… WHO says deaths at lowest in 1 year***
The Nigeria Centre for Disease Control (NCDC), has registered 251 infections and five COVID-19 related death on Wednesday, bringing the country’s total number of infections toll to 208,404.
The NCDC made this known via its verified website on Thursday morning.
The newsmen report that the 251 fresh cases reported on Wednesday indicate an increase from the 175 cases posted on Tuesday in the country.
The agency said that the additional number of confirmed cases had increased the country’s infection toll to 208,404 while 196,123 people have been treated and discharged across the country.
The Public Health Agency noted that the five recorded deaths on Wednesday raised Nigeria’s fatality figures to 2,761.
The NCDC added that the 251 new confirmed cases and five deaths were reported from 13 states and the FCT.
“The FCT (78), Lagos (46), Kaduna (27), Rivers (21), Imo (16), Edo (13), Delta (12), Plateau (10), Niger (7), Bauchi (6), Kwara (6), Akwa Ibom (4), Benue (3) and Nasarawa (2),” it stated.
According to it, over 3,043,321 million samples of the virus from the nation’s roughly 200 million population had been tested.
Also read: COVID-19: NCDC records 175 new cases
It added that a multi-sectoral national emergency operations centre (EOC), activated at Level 2, has continued to coordinate the national response activities.
Meanwhile, the NCDC stressed that Nigerians should #TakeResponsibility, to reduce the risk of transmission of COVID-19 at their events – Outdoor activities are highly recommended but that indoor activities can be held with strict adherence to public health and social measures.
“The venue should not accommodate more than 50 percent of its normal capacity
“There should be adequate and cross ventilation or functional air conditioning system.” it stated.
In the meantime, the World Health Organisation (WHO) has said that the death toll from Coronavirus (COVID-19) is now at its lowest level in almost a year.
WHO Director-General, Dr Tedros Ghebreyesus, said at a news conference on Wednesday in Geneva that vaccine inequality had persisted in spite of decline in COVID-19 deaths.
Ghebreyesus reported that the death toll from COVID-19 was still an unacceptably high, noting that almost 50,000 deaths a week and the real number was certainly higher.
He said, “Deaths are declining in every region except Europe, where several countries are facing fresh waves of cases and deaths. And of course, deaths are highest in the countries and populations with the least access to vaccines.”
Ghebreyesus again called for greater support for developing countries to ensure equitable distribution of COVID-19 vaccine.
He appealed for global cooperation saying “countries that continue to roll out boosters now are effectively preventing other countries from vaccinating their most at-risk populations.”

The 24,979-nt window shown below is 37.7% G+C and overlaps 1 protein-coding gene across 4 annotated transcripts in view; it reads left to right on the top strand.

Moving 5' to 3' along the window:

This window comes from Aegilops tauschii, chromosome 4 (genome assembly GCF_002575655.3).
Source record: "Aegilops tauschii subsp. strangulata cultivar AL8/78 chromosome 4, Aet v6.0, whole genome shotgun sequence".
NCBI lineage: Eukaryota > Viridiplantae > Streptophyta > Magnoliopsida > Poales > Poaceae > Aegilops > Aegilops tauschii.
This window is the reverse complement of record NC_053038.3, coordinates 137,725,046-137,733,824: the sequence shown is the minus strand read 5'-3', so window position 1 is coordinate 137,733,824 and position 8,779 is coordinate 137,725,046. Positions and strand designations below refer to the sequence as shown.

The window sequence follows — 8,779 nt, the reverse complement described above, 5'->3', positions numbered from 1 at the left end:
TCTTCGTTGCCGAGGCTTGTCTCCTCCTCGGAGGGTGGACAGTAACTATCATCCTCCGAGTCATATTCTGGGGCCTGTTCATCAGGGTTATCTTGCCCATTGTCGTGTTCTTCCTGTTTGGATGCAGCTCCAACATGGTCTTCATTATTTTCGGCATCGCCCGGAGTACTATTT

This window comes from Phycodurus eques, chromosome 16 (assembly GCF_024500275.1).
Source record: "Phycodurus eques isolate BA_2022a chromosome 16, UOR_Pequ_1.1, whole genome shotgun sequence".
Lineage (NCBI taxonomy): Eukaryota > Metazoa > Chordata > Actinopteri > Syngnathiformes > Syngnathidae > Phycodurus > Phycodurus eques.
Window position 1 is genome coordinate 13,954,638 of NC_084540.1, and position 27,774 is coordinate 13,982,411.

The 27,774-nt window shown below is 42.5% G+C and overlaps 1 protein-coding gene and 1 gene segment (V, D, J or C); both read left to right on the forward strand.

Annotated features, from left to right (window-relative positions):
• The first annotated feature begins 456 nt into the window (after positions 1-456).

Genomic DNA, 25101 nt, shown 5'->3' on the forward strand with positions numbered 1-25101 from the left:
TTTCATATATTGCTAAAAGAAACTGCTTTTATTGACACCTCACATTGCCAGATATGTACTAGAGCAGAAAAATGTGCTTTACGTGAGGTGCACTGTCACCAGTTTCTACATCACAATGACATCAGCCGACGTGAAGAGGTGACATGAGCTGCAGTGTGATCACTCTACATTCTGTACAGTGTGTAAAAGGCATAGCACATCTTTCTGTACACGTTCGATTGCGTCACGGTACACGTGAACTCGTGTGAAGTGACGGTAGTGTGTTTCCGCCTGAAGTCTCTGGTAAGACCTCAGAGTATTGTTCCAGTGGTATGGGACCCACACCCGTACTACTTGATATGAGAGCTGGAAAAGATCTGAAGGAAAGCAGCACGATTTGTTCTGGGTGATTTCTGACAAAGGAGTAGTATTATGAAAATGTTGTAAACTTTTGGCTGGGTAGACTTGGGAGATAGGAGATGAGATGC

As of Wednesday, there were more than 238 million COVID-19 cases worldwide and more than 4.8 million deaths.
WHO had previously pushed governments to vaccinate 10 per cent of their populations by the end of September, a target which 56 nations missed, most of them in Africa.
The director-general said even more countries were at risk of missing the 40 per cent target to be achieved by the end of the year.
“Three countries – Burundi, Eritrea and the Democratic People’s Republic of Korea – have yet to start vaccinations.
“About half of the remaining countries are constrained by supply. They have a vaccination programme underway, but don’t have enough supply to accelerate enough to reach the target,” he said.
Ghebreyesus urged countries and companies that control global vaccine supply to prioritise distribution to the COVAX solidarity initiative and the African Vaccine Acquisition Trust (AVAT).
Meanwhile, he said that WHO and partners were working with other countries such as those affected by fragility or conflict to strengthen technical and logistical capacity for vaccine rollout.
“With aggressive and ambitious action, most of these countries can still reach the 40 per cent target by the end of this year, or be on a clear pathway to reaching it,” he said.
He also addressed the escalating crisis in northern Ethiopia, where a nearly year-long war in the Tigray region has left up to seven million people in urgent need for food and other assistance.
He said the conflict had spilled over into neighbouring Afar and Amhara, further increasing needs and complicating response efforts.
Aid is not reaching the area “at anywhere close to the levels needed”, he said, and communications, electricity, other basis services remain cut off.
WHO and partners are calling for unfettered access to the affected regions, as the lives of millions of people are at stake, Ghebreyesus told journalists.
He said, “People with chronic illnesses are dying due to lack of both food and medicine. Nearly 200,000 children have gone without critical vaccinations.
“When people do not have enough food, they are more susceptible to deadly diseases, as well as the threat of starvation, and that’s what we’re now seeing in Tigray.”